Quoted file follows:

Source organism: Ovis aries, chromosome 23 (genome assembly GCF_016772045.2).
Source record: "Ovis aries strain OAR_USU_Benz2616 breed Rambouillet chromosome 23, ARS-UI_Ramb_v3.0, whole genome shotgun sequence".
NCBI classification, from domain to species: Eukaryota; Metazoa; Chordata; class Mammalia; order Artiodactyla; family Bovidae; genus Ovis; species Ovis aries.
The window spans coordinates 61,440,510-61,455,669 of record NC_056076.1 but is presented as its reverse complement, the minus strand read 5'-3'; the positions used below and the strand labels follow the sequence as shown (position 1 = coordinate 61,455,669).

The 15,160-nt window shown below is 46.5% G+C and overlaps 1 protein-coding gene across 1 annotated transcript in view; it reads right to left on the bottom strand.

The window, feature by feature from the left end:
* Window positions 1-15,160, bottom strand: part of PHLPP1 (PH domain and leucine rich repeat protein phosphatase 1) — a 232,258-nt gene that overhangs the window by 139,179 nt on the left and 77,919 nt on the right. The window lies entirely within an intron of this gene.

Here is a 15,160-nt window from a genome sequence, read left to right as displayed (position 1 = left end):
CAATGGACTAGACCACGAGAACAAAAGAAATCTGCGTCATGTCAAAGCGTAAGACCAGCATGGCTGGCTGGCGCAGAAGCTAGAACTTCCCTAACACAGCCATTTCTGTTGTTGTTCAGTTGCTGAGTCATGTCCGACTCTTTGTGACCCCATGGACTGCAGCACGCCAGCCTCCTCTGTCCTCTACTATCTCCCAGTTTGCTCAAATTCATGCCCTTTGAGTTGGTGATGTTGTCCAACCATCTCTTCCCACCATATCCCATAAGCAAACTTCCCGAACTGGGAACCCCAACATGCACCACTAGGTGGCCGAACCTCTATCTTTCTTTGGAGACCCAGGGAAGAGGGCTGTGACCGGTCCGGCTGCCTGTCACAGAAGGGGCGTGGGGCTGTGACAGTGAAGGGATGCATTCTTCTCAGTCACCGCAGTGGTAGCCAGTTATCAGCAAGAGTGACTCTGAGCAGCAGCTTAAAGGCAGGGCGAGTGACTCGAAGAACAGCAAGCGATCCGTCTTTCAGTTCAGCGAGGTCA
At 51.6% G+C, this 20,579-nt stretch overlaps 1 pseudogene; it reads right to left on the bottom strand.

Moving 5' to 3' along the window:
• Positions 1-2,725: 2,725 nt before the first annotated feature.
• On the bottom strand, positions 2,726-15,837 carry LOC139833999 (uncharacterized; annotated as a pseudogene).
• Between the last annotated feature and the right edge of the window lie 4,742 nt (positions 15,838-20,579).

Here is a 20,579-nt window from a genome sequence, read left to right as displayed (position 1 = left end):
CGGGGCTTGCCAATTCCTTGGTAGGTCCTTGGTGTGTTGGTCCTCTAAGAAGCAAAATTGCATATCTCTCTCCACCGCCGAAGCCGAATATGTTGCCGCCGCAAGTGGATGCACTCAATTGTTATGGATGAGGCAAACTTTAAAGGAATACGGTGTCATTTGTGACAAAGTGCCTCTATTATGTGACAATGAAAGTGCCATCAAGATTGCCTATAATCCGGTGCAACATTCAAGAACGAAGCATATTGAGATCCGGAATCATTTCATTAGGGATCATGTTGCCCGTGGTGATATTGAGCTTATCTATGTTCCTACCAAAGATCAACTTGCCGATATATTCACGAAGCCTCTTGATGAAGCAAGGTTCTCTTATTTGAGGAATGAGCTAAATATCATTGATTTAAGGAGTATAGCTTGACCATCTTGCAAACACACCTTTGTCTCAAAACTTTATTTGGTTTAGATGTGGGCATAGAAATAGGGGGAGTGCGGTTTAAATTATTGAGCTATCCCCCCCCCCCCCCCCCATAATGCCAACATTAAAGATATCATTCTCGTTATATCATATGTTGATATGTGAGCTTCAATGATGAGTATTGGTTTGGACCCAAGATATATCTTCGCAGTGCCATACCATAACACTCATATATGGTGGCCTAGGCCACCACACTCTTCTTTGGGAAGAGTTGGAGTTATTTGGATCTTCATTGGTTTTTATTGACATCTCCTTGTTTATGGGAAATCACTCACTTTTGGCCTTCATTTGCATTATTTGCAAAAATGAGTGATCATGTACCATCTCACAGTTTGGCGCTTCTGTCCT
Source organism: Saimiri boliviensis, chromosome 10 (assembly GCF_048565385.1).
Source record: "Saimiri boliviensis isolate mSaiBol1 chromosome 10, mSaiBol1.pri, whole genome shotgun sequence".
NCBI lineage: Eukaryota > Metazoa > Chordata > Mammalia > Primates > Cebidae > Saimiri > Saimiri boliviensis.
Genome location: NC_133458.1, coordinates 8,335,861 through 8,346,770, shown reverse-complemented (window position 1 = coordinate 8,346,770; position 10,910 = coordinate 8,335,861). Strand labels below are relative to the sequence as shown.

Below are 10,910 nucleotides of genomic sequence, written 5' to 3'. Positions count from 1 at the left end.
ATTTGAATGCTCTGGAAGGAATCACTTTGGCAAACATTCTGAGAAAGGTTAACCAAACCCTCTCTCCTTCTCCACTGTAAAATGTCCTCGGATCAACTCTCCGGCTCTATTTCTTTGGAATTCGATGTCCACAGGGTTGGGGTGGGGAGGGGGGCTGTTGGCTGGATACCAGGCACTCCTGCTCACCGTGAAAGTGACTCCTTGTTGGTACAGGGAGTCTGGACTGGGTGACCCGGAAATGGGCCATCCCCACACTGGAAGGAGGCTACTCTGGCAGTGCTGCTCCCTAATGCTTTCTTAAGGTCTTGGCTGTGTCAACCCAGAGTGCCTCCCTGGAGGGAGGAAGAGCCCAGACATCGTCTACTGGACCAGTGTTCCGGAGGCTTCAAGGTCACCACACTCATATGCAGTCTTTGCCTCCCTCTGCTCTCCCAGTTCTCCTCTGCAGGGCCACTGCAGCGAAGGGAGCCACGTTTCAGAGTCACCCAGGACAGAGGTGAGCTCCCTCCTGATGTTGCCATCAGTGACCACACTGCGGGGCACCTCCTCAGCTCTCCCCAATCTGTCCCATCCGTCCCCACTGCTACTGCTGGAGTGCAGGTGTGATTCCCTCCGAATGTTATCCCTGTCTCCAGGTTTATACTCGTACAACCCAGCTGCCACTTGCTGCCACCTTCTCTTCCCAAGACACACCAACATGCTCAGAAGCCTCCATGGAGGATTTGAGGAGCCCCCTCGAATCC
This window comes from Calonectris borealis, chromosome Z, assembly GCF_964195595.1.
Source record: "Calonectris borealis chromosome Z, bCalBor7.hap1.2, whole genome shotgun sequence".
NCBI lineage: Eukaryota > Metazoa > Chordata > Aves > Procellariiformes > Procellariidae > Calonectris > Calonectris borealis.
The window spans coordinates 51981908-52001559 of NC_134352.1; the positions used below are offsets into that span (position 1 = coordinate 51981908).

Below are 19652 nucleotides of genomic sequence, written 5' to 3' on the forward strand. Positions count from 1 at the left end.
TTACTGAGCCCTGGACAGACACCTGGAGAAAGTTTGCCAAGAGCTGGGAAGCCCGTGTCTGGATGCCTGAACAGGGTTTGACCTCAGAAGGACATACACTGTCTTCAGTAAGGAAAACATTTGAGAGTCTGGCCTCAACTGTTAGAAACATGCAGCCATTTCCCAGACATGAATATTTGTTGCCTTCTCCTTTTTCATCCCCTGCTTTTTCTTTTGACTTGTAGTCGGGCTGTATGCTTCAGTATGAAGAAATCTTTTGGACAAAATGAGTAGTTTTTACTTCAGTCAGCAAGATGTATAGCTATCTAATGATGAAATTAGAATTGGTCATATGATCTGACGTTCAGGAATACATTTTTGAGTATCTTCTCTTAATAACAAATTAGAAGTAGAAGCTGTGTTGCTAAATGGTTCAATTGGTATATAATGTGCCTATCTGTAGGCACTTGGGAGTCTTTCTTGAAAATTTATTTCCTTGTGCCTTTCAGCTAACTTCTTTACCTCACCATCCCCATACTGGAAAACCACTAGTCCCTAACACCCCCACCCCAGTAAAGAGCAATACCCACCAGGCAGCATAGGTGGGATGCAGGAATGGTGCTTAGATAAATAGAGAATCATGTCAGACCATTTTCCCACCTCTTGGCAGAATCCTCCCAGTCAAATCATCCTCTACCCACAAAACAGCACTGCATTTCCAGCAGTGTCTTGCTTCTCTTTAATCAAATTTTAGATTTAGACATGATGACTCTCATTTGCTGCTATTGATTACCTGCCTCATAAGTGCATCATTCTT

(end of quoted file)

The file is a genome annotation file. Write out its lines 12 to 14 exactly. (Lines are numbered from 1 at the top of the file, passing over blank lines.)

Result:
• Positions 1-2,725: 2,725 nt before the first annotated feature.
• On the bottom strand, positions 2,726-15,837 carry LOC139833999 (uncharacterized; annotated as a pseudogene).
• Between the last annotated feature and the right edge of the window lie 4,742 nt (positions 15,838-20,579).